Ryan O’Neal Testifies In Art War Trial -- I ‘Talk' To Farrah Fawcett’s Warhol Portrait

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Dec. 12 2013, Published 1:54 p.m. ET

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Ryan O’Neal testified that he communicates with his late flame,Farrah Fawcett, through an Andy Warhol-drawn sketch of the actress that hangs in his Malibu home and is the subject of an ownership fight between him and the University of Texas at Austin, has learned.

“I look at it and I talk to her,” O’Neal said. “It's her presence in my life, my son's life. We lost her and it would be a crime to lose it too.”

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The 72-year-old actor took the stand for the second time in the Los Angeles Superior Court trial of a lawsuit brought by the University of Texas in an effort to obtain the second of two Fawcett portraits sketched by the iconic artist in 1980. The school has one of them and wants the other to display them side-by-side in a university art museum.

Under questioning by his attorney, Martin Singer, O'Neal said he also wants the school to return a drawing with hearts that Warhol created in tribute to the actor and Fawcett.

“He saw how Farrah and I had fallen in love and he wanted to express what it meant to him,'' O’Neal said.

O'Neal said he was “in a state of shock'' before Fawcett's death and for months afterward, so he was unaware that Richard Francis, the trustee for Fawcett's living trust, gave the tablecloth drawing to the UT.

“I would have balked,'' O'Neal said.

O'Neal, who became emotional at times, narrated as Singer displayed for the jury photos of the actor at his home with the Warhol portrait on the wall.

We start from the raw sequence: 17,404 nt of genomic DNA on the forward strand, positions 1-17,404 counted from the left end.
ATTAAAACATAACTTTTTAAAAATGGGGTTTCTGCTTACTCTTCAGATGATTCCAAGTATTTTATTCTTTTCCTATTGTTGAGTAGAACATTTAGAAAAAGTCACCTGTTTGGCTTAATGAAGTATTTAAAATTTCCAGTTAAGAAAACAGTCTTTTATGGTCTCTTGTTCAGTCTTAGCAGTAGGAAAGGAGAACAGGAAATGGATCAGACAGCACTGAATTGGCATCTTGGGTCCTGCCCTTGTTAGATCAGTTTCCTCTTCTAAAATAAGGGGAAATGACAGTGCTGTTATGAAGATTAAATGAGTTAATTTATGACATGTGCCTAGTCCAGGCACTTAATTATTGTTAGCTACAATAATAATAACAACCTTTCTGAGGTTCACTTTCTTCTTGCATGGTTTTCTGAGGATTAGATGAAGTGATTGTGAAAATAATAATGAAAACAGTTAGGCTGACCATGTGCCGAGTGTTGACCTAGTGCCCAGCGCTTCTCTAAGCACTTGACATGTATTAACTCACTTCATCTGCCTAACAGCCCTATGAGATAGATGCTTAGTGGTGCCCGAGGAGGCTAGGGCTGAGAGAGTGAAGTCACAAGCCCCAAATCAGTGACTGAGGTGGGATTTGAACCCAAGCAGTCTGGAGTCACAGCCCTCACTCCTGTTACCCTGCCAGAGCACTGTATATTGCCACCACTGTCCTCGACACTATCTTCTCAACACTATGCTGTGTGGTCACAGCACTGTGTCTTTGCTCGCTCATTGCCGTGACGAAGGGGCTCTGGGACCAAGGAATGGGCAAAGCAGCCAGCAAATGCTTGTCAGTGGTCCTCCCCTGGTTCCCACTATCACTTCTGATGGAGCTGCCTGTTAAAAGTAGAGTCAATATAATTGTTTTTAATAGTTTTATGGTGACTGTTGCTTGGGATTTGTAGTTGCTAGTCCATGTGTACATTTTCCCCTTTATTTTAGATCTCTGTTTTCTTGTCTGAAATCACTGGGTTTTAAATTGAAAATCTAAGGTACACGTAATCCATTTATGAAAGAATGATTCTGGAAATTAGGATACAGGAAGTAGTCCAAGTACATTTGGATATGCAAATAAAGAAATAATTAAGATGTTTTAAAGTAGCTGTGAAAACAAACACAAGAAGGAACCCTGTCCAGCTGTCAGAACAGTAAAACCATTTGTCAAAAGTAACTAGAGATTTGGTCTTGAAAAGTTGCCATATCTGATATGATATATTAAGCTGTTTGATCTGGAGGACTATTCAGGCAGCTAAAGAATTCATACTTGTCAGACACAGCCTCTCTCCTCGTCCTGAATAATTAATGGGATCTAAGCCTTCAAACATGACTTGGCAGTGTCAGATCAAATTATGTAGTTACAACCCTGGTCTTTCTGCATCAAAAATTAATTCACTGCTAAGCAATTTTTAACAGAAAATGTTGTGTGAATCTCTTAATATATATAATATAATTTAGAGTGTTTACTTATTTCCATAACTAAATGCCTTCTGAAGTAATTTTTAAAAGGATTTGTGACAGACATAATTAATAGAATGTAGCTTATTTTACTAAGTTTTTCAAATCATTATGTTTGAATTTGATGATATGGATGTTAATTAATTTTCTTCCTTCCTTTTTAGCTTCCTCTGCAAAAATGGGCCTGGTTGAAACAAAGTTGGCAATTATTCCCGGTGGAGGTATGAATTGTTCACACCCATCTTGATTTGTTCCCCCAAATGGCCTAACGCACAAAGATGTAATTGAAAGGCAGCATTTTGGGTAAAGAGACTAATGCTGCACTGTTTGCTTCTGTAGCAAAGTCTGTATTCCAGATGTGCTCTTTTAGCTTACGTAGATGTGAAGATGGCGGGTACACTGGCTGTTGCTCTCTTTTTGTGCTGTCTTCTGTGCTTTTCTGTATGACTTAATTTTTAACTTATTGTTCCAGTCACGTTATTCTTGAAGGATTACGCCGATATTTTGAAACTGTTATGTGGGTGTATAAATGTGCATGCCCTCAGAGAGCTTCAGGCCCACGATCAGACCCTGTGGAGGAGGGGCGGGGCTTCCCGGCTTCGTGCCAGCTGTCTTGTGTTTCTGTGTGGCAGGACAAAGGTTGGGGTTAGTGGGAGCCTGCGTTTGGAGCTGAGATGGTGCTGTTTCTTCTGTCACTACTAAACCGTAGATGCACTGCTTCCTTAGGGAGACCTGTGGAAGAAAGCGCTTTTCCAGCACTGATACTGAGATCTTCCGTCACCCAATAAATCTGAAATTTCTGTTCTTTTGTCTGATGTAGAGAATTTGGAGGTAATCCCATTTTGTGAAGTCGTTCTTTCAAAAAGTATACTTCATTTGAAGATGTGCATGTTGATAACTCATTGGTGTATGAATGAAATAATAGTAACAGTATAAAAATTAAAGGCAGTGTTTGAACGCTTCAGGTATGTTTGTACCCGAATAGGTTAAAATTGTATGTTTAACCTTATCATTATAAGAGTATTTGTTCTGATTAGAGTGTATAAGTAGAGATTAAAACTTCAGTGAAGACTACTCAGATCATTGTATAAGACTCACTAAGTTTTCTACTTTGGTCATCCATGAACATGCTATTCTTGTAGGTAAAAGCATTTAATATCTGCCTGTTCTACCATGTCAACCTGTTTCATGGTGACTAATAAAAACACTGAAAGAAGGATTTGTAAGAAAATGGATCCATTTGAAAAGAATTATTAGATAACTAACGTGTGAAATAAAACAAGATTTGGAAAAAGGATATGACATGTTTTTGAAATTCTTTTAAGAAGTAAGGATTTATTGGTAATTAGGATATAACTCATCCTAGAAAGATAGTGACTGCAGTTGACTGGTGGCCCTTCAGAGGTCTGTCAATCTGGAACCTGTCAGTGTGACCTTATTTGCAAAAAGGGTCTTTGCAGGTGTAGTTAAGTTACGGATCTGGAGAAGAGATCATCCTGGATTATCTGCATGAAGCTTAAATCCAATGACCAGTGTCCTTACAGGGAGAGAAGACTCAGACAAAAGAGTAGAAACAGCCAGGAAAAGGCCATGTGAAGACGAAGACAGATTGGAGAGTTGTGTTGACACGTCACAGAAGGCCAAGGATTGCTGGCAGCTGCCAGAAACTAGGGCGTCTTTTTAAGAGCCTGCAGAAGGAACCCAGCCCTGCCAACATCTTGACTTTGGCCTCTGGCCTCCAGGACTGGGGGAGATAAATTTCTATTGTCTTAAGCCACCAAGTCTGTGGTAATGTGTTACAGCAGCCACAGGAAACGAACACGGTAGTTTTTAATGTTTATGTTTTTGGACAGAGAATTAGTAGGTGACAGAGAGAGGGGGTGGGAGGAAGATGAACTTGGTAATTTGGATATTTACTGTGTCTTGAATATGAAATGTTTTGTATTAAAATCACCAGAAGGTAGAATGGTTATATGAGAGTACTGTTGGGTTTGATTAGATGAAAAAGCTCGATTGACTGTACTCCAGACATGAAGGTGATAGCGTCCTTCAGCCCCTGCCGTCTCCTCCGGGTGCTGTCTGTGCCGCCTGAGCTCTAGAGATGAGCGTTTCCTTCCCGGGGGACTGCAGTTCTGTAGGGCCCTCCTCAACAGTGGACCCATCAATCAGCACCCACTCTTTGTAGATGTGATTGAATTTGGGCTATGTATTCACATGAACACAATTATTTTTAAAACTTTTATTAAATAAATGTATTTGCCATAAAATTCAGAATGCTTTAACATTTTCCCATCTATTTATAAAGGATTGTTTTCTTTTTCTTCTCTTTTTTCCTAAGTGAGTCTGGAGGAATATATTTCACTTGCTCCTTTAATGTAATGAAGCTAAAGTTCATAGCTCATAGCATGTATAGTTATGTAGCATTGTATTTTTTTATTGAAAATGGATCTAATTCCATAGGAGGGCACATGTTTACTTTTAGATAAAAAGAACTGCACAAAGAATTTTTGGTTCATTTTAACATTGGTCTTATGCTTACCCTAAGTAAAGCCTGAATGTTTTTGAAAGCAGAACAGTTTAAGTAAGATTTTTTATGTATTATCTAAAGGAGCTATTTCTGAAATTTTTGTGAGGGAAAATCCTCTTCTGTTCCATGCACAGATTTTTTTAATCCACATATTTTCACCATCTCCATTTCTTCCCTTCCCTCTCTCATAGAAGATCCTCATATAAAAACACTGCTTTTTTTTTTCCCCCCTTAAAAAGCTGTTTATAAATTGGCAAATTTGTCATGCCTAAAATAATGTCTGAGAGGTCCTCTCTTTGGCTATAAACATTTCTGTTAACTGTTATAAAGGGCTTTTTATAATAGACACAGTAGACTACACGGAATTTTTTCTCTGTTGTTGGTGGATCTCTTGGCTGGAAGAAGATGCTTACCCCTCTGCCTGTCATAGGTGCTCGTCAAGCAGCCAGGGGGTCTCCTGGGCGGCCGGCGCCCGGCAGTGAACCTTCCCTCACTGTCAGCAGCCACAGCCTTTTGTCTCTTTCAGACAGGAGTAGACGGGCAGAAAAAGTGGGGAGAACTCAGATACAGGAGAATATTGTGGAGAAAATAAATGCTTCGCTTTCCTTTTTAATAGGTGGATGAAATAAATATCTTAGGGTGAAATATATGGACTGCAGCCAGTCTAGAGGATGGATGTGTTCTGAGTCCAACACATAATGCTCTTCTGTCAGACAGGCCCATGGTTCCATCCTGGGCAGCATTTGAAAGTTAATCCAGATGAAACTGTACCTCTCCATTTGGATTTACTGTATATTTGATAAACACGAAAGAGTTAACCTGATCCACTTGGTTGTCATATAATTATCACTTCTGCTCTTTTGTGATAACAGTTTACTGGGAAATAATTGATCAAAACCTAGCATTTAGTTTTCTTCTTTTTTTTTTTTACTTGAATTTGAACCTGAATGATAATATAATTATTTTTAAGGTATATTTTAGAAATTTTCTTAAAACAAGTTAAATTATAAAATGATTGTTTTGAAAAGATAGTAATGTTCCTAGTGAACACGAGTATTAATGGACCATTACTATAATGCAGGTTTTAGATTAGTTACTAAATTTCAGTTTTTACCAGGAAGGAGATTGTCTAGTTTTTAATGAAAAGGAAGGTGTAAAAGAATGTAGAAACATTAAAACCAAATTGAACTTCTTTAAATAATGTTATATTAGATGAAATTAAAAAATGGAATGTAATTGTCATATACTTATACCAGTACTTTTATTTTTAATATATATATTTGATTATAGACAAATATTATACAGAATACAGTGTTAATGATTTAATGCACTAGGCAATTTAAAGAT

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He said he and his daughter Tatum were present when Warhol took photos of Fawcett at the artist's “factory” in preparation for the paintings.

“There was just this strange, dentist's Polaroid camera,'' he said.

The paintings were completed two weeks later and Warhol presented them to O'Neal and Fawcett, mother of his son Redmond, the actor said.

O'Neal quoted Warhol, who died in 1987, as saying, “This is for you, Farrah, and this is for you, Ryan.”

Andy Warhol

The school sued O'Neal in August 2011, after the disputed Warhol portrait of the actor's longtime love was seen in his home during an episode of the reality TV show Ryan and Tatum: The O'Neals.

O'Neal says Warhol gave the second Fawcett painting to him. But lawyers for the university maintain the portrait is school property because Fawcett agreed through her living trust to donate all her artwork to the university, which she attended for three years in the 1960s.

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Fawcett, who left the school before graduating when her acting career took off, died of cancer in June 2009 at the age of 62.

The six-man, six-woman Los Angeles Superior Court jury also will decide whether the Warhol tablecloth drawing that O'Neal is demanding from the school through his cross-complaint belongs to him or the university.

O'Neal said in previous testimony that he kept the portrait at his Malibu home from 1980 until 1998, but allowed Fawcett to take it with her to museum exhibitions with her Warhol sketch from time to time. However, Fawcett let herself into his home in 1997 and caught him with another woman, he said.

He said he later asked Fawcett to take the painting and keep it for him.

An unexpected delay in the proceedings occurred today when Judge William MacLaughlin received the second of two juror notes complaining that one panel member was writing notes in the courtroom on pieces of paper, stuffing them in his pockets and then taking them outside during recesses.

MacLaughlin said he saw enough today from the juror to convince him the panelist should be questioned. He did so with the attorneys and the juror in chambers, after which the trial resumed with the panelist still in his seat.

Redmond O’Neal is scheduled to testify Thursday.



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